This is where I think we failed in so many ways of really telling our story authentically. And it's okay to admit that we have we're not perfect, but we have to do a better job of telling our story. I think, first and foremost, as a city, the other thing I would say is for a long time, cleveland has been a place where you can be born here, raised here, but it's a place you leave and never come back to. And until we find a way to create a more vibrant economy, to attract dynamic employers and really grow our city, then I think it'll continue to be a major problem. And one of the drivers of that, I think, is lack of quality public education in Cleveland. We lose many families in the urban core to the surrounding suburbs because of our school district, and we've made some really good strides over the last decade or so. But the pace and change inside of our public school district has not happened fast enough, in my opinion. And we need to do a better job of really connecting our public education system to our workforce economic development system as well. And I believe having a K through twelve system in Cleveland that not only prioritize getting a four year degree, but also we need to make sure that we have career pathways for kids who don't want to go to college. And that's okay, and we need to be okay with that. And until we fix the structural problem of workforce readiness, then I think we'll continue to have this long term macroeconomic issue of our inability to attract large scale employers to come to Cleveland. But it also affects the ability for that gazelle type company who maybe starts with ten employees, but skyrockets to 500 or 1000 really fast. And they're saying, Can I stay here? Do I have the talent to stay here? Think about root insurance out of Columbus. Great example of a gazelle that has grown tremendously. And they can stay there because of the talent infrastructure that exists in Columbus. We can't say that about Cleveland right now. And so I think we need to fix that structural issue to address this long term headwind of really eradicating the brain drain.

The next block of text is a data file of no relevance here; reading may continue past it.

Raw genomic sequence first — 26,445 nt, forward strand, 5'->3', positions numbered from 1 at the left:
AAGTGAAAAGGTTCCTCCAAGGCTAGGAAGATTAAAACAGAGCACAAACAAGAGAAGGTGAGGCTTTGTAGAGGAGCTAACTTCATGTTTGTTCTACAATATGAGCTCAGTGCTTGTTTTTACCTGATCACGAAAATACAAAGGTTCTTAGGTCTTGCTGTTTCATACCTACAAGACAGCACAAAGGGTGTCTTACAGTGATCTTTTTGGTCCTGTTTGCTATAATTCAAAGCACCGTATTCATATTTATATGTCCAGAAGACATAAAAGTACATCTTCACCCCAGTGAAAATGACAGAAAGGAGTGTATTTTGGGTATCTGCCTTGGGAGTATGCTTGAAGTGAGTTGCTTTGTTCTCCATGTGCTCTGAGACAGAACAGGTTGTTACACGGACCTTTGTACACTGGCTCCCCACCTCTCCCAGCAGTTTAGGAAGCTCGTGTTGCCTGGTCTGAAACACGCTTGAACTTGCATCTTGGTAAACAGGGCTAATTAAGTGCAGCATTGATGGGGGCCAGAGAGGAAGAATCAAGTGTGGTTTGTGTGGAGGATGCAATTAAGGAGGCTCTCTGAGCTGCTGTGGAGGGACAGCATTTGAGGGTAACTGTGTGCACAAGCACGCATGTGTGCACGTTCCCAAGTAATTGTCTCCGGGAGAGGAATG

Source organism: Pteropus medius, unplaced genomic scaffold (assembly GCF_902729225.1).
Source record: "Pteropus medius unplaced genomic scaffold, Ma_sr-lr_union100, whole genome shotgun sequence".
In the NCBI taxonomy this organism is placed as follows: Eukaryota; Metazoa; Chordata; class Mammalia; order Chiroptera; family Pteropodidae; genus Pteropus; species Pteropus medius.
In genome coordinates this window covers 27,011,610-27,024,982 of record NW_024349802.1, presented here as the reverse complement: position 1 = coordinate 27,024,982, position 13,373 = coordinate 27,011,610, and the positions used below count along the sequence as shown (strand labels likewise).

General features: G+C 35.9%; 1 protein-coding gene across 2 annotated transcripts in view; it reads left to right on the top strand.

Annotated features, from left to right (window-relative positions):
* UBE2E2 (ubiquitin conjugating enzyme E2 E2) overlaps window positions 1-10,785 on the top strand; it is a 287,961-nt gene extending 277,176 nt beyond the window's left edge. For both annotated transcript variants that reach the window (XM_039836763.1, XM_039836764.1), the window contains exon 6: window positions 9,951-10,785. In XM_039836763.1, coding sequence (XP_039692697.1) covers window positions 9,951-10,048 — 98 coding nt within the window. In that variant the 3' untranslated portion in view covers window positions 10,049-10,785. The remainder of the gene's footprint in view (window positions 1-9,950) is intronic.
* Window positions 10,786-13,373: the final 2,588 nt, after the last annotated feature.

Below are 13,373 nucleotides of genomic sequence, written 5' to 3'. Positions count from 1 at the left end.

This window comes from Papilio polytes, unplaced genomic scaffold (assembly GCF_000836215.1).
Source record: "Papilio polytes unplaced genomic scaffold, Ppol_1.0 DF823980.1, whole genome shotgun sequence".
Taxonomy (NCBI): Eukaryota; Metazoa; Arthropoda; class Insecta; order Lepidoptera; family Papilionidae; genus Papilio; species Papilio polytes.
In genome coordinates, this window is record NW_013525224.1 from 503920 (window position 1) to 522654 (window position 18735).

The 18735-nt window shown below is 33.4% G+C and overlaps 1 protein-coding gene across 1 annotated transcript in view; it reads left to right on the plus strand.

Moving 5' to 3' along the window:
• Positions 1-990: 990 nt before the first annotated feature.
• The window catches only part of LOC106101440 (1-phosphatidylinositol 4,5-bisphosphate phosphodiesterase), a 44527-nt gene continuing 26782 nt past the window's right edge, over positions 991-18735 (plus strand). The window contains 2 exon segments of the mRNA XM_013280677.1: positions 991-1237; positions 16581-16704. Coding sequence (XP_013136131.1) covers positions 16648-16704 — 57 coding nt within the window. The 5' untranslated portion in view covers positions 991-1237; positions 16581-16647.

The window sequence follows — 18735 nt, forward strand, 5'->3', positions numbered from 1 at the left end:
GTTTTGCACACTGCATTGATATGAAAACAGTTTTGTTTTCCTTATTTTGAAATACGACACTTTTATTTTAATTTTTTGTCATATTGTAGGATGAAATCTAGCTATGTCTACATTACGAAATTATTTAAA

Jeffrey Stern [00:45:44]:
Yeah, what you mentioned, it just reminded me one of the questions I always get from Clevelanders is when I tell the I moved here from New York.
Mayor Justin Bibb [00:45:54]:
I got what part of the city were you in? You came back?
Jeffrey Stern [00:45:58]:
I grew up in Manhattan.
Mayor Justin Bibb [00:46:00]:
Oh, dope. Nice.
Jeffrey Stern [00:46:01]:
Yeah, I moved to Cleveland, and as I've been here over the last few years, truly every single person I get to come and visit and show them there's such a pleasant surprise. It's because for not whatever reason, for many historical reasons, the bar at a national level is set very low, which.
Mayor Justin Bibb [00:46:22]:
Is a great advantage we have that no one really knows yet. Hopefully this pocket doesn't go viral, but people have just set expectations so low for Cleveland land. If we start to address some of these major headwinds and get some momentum on it, man, our potential is unlimitless. Man, it really is limitless.
Jeffrey Stern [00:46:40]:
Well, not to pull the curtain too far back on some of the secret greatness of Cleveland, but one of the questions that I do ask everyone on the show is for their not necessarily their favorite thing about Cleveland, but their favorite hidden gem about Cleveland.